Another wave of oil slicks from a sunken tanker is headed toward the northwest coast of Spain. Stormy weather is making clean-up operations extremely difficult.
Spanish officials and hundreds of volunteers are desperately working to limit the damage from an estimated 10,000 tons of fuel oil floating off the northwestern Spanish region of Galicia.
The oil comes from the tanker Prestige, which split in two and sank on November 19, after being towed some 250 kilometers offshore. The week before, the vessel had let loose an estimated 6,000 tons of oil when its hull cracked in a storm, blackening more than 400 kilometers of coastline and bringing the fishing industry in the region to a standstill.
Now another wave of oil slicks is threatening the picturesque Galician coastline, indented by a number of inlets rich in fishing resources. Known as the Coast of Death, the threatened area runs 250 kilometers between La Coruna in the north and Cape Finisterre in the south.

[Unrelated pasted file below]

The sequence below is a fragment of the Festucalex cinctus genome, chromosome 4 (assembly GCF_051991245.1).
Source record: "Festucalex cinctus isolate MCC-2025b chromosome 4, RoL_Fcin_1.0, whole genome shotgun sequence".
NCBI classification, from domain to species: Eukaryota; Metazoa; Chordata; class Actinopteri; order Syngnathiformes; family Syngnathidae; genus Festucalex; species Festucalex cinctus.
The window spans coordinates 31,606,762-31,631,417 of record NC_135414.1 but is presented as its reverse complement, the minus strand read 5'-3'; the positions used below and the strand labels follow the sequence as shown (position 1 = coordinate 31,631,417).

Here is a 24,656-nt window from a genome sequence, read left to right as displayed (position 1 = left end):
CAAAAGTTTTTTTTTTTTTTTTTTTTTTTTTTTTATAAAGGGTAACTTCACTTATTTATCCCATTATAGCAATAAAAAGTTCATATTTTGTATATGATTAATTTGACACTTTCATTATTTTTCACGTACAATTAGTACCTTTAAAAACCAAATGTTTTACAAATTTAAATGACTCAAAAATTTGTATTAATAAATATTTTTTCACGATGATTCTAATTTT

Pushed on by stormy weather, the first patches of oil washed ashore on Sunday. The Spanish deputy prime minister, Mariano Rajoy, who heads an emergency ministerial committee dealing with the crisis, said the biggest patch was still some distance from the coastline.
A fleet of eight specialized, anti-pollution vessels from various European countries is standing by to continue their clean-up operation as weather permits. So far they have sucked up an estimated 5,000 tons of oil.
Meanwhile, some 1,800 volunteers and military personnel have cleaned up some 2.5 tons from the first wave of oil pollution. More than 11 kilometers of oil slick barriers have been set in place to try to protect inlets and harbors. Another 28 kilometers of barriers are waiting to be put in place.
Mr. Rajoy also confirmed that the Spanish navy on Saturday forced an oil tanker of construction similar to the Prestige out of Spanish territorial waters. Reacting to the disaster brought about by the oil spill, France and Spain last week banned all single-hulled tankers more than 15 years old from sailing within 200 kilometers of their coastlines.